with along with Rumi, the Persian poet.
This year, the poet Rumi will be featured. I'm blessed to read his “The Grave Is a Veil,” which considers the human beyond life. The impulse to imagine beyond the physical is perhaps the essence of mystic poetry. It isn’t about knowing but believing there is something to know. One of Rumi's metaphors is that existence is like the sun: just because it can’t be seen after what we call “setting,” the sun goes on; dawn will be a “reunion,” Rumi tells us. Rumi uses The Old Testament story of Joseph being cast into the well as an example of negation of the self that leads to a fuller understanding of the total self. Although the poem is in translation, the evocation of “nowhere air,” still startles me with its certainty.
On that fatal day when my casket rolls along,
don't think my heart is in this world.
Don't cry, don't wail in anguish,
don't fall into a hole the demons have dug.
That surely would be sad.
When you see my procession, don't say I'm gone.
It will be my reunion.
As you see that lowering down,
think of rising.
What harm is in the setting moon or sun?
What seems a setting to you is a dawning.
Though it may seem a prison,
this vault releases the soul.
Unless a seed enters the earth it doesn't grow.
Why are you doubting this human seed?
Unless the bucket goes down,
it won't come up full.
Why should the Joseph of the spirit resent the well?
Close your mouth here and open it beyond,
and in the nowhere air it will be your song.
This year Rumi will share the reading with the Pakistani poet Faiz. Although Faiz is often thought of as a political prisoner (imprisoned for allegedly plotting against the Pakistan government although charges were later dropped). As a communist, Faiz subscribed not to Islam but to humanism, which might seem antithetical to mysticism. What’s the connection between Rumi and Faiz?
The poet who organizes the reading (Shadab Hasmi—author of The Baker of Tarifa) says that mysticism is often about the glory of ordinary things. In Neruda it is the marvel of socks or onions praised in his odes. In The New Testament it is Jesus’ parables of simple things--loaves, water, mustard seeds--that become imbued with something ineffable. The notion that humanists do not perceive or allow for the ineffable because their belief system is not based on a theism seems to set up a false dichotomy. Although there are many things written about his personal life and the balance between Marxism and Sufism, I'll let Faiz speak through his art albeit in translation. In his poem "Before You Came," Faiz addresses one who changes physical reality by imbuing it with an unbearable vision of an essence beyond the corporeal:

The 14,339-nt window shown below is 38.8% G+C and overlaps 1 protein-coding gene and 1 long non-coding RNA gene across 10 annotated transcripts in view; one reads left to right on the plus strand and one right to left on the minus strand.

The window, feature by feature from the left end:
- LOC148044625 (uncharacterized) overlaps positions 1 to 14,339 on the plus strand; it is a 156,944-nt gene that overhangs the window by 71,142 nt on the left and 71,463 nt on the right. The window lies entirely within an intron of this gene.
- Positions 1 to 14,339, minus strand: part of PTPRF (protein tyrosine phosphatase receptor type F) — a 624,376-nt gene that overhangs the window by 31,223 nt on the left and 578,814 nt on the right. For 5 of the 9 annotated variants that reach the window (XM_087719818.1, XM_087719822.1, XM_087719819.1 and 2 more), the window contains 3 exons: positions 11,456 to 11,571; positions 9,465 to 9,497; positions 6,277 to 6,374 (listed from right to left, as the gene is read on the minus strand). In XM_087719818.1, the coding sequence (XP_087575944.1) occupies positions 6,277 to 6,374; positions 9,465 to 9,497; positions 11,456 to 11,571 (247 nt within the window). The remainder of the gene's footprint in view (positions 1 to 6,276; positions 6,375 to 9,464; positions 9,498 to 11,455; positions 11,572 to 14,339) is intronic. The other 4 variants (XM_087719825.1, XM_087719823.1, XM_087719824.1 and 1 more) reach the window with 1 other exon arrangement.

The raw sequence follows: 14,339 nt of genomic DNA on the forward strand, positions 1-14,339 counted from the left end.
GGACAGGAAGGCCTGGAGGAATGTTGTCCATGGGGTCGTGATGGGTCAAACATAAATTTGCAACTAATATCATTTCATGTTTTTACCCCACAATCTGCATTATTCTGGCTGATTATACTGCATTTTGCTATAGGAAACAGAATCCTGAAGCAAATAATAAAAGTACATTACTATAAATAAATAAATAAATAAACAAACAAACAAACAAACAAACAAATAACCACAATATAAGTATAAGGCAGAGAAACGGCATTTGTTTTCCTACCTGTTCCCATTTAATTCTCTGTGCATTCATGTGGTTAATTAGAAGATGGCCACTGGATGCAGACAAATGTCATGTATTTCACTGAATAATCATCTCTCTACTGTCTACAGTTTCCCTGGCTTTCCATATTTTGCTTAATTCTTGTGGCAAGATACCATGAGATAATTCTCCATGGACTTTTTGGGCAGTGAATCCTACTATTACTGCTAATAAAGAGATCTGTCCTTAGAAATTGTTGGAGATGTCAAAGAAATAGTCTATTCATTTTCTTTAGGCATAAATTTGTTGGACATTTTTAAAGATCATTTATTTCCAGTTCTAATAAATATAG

Before you came,
things were as they should be:
the sky was the dead-end of night,
the road was just a road, wine merely wine.
Now everything is like my heart,
a color at the edge of blood:
the grey of your absence, the color of poison, of thorns,
the gold where we meet, the season ablaze,
the yellow of autumn, the red of flowers, of flames,
and the black when you cover the earth
with the coal of dead fires.
And the sky, the road, the glass of wine?
The sky is a shirt wet with tears,
the road a vein about to break,
and the glass of wine a mirror in which
the sky, the road, the world keep changing.
Don't leave now that you're here--
Stay. So the world may become like itself again:
so the sky may be the sky,
the road a road,
and the glass of wine not a mirror, just a glass of wine.
The reading is free and begins at 2 p.m. on Sunday April 3rd at The Cole Library just east of I-5 on Carlsbad Village Drive.